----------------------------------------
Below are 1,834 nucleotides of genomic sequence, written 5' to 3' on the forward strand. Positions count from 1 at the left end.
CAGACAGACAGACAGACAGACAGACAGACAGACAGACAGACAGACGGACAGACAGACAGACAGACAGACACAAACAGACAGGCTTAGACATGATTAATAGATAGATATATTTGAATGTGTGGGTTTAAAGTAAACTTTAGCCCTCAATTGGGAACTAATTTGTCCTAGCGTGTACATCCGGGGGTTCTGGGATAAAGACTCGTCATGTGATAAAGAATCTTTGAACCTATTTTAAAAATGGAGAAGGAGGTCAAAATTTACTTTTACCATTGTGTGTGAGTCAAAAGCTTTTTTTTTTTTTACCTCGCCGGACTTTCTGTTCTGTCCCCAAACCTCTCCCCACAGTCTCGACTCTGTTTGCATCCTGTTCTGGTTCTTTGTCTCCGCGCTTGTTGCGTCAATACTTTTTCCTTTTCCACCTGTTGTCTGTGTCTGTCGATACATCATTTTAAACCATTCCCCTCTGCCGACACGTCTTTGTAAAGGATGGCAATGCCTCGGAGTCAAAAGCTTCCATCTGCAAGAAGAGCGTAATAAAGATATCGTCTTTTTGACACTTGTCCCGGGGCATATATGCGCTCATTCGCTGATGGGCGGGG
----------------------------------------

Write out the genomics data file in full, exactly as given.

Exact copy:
Below are 1,834 nucleotides of genomic sequence, written 5' to 3' on the forward strand. Positions count from 1 at the left end.
CAGACAGACAGACAGACAGACAGACAGACAGACAGACAGACAGACGGACAGACAGACAGACAGACAGACACAAACAGACAGGCTTAGACATGATTAATAGATAGATATATTTGAATGTGTGGGTTTAAAGTAAACTTTAGCCCTCAATTGGGAACTAATTTGTCCTAGCGTGTACATCCGGGGGTTCTGGGATAAAGACTCGTCATGTGATAAAGAATCTTTGAACCTATTTTAAAAATGGAGAAGGAGGTCAAAATTTACTTTTACCATTGTGTGTGAGTCAAAAGCTTTTTTTTTTTTTACCTCGCCGGACTTTCTGTTCTGTCCCCAAACCTCTCCCCACAGTCTCGACTCTGTTTGCATCCTGTTCTGGTTCTTTGTCTCCGCGCTTGTTGCGTCAATACTTTTTCCTTTTCCACCTGTTGTCTGTGTCTGTCGATACATCATTTTAAACCATTCCCCTCTGCCGACACGTCTTTGTAAAGGATGGCAATGCCTCGGAGTCAAAAGCTTCCATCTGCAAGAAGAGCGTAATAAAGATATCGTCTTTTTGACACTTGTCCCGGGGCATATATGCGCTCATTCGCTGATGGGCGGGG